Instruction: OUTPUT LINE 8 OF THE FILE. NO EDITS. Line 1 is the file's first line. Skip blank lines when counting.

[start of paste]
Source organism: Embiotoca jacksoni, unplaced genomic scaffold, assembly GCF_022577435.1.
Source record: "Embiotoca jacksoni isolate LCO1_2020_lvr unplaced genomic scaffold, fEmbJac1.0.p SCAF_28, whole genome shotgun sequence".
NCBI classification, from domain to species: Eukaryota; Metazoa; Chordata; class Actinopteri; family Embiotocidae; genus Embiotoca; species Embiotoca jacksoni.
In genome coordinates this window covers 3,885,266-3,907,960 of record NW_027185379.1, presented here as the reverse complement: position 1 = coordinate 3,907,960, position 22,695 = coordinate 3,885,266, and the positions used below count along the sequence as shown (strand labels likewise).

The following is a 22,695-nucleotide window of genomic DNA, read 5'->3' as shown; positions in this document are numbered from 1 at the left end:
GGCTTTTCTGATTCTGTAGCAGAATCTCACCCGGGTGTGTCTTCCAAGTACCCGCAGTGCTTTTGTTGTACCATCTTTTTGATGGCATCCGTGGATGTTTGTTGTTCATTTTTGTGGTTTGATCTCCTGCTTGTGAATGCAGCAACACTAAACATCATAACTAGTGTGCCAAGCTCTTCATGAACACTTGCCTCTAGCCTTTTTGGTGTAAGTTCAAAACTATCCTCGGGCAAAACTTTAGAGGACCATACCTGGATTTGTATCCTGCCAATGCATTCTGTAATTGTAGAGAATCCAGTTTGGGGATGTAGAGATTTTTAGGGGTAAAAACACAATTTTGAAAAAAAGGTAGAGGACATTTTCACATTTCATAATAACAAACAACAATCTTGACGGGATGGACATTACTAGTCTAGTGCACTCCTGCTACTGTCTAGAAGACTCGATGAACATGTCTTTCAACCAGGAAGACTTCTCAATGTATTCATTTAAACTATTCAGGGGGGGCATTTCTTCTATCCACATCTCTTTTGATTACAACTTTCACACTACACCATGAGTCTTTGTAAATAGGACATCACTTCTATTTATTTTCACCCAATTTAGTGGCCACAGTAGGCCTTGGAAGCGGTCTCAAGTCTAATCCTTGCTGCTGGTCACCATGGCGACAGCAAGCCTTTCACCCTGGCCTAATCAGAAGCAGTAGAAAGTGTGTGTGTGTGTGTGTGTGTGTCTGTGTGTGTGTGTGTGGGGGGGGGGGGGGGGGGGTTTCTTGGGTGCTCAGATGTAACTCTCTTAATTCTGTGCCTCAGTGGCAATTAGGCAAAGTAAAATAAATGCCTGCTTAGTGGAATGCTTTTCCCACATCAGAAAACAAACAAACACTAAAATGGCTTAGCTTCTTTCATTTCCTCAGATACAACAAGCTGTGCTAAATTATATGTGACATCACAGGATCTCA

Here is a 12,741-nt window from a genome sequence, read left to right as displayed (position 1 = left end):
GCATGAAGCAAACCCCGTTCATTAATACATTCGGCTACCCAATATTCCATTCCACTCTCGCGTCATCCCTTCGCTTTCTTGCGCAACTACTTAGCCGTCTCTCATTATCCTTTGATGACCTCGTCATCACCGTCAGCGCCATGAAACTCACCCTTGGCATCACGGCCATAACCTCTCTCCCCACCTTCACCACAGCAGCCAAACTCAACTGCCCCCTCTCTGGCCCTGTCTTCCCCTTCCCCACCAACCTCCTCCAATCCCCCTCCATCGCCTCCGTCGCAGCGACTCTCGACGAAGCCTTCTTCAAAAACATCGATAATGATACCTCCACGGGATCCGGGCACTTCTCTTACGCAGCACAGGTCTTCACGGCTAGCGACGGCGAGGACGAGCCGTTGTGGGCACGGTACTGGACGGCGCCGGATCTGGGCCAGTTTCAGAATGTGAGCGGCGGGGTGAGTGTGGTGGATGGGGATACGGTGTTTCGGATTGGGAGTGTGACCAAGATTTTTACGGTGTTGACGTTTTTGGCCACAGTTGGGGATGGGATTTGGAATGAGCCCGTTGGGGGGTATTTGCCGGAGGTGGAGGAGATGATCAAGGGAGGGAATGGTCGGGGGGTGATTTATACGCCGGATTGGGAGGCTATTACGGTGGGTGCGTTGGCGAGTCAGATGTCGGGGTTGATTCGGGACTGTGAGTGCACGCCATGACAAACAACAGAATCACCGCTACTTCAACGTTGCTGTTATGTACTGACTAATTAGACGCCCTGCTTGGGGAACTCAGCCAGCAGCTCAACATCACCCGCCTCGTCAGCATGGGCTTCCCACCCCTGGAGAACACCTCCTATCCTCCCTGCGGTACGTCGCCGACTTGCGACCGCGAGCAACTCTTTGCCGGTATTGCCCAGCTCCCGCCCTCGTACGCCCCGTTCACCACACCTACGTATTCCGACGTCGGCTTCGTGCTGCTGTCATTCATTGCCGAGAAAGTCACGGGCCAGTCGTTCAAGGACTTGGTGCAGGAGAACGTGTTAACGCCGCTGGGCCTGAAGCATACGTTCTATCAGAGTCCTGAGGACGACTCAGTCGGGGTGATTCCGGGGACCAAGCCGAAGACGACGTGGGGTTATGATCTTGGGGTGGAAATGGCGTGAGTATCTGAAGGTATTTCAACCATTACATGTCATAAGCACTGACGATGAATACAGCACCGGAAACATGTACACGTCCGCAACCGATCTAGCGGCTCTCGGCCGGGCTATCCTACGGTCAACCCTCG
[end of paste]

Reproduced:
GCATGAAGCAAACCCCGTTCATTAATACATTCGGCTACCCAATATTCCATTCCACTCTCGCGTCATCCCTTCGCTTTCTTGCGCAACTACTTAGCCGTCTCTCATTATCCTTTGATGACCTCGTCATCACCGTCAGCGCCATGAAACTCACCCTTGGCATCACGGCCATAACCTCTCTCCCCACCTTCACCACAGCAGCCAAACTCAACTGCCCCCTCTCTGGCCCTGTCTTCCCCTTCCCCACCAACCTCCTCCAATCCCCCTCCATCGCCTCCGTCGCAGCGACTCTCGACGAAGCCTTCTTCAAAAACATCGATAATGATACCTCCACGGGATCCGGGCACTTCTCTTACGCAGCACAGGTCTTCACGGCTAGCGACGGCGAGGACGAGCCGTTGTGGGCACGGTACTGGACGGCGCCGGATCTGGGCCAGTTTCAGAATGTGAGCGGCGGGGTGAGTGTGGTGGATGGGGATACGGTGTTTCGGATTGGGAGTGTGACCAAGATTTTTACGGTGTTGACGTTTTTGGCCACAGTTGGGGATGGGATTTGGAATGAGCCCGTTGGGGGGTATTTGCCGGAGGTGGAGGAGATGATCAAGGGAGGGAATGGTCGGGGGGTGATTTATACGCCGGATTGGGAGGCTATTACGGTGGGTGCGTTGGCGAGTCAGATGTCGGGGTTGATTCGGGACTGTGAGTGCACGCCATGACAAACAACAGAATCACCGCTACTTCAACGTTGCTGTTATGTACTGACTAATTAGACGCCCTGCTTGGGGAACTCAGCCAGCAGCTCAACATCACCCGCCTCGTCAGCATGGGCTTCCCACCCCTGGAGAACACCTCCTATCCTCCCTGCGGTACGTCGCCGACTTGCGACCGCGAGCAACTCTTTGCCGGTATTGCCCAGCTCCCGCCCTCGTACGCCCCGTTCACCACACCTACGTATTCCGACGTCGGCTTCGTGCTGCTGTCATTCATTGCCGAGAAAGTCACGGGCCAGTCGTTCAAGGACTTGGTGCAGGAGAACGTGTTAACGCCGCTGGGCCTGAAGCATACGTTCTATCAGAGTCCTGAGGACGACTCAGTCGGGGTGATTCCGGGGACCAAGCCGAAGACGACGTGGGGTTATGATCTTGGGGTGGAAATGGCGTGAGTATCTGAAGGTATTTCAACCATTACATGTCATAAGCACTGACGATGAATACAGCACCGGAAACATGTACACGTCCGCAACCGATCTAGCGGCTCTCGGCCGGGCTATCCTACGGTCAACCCTCG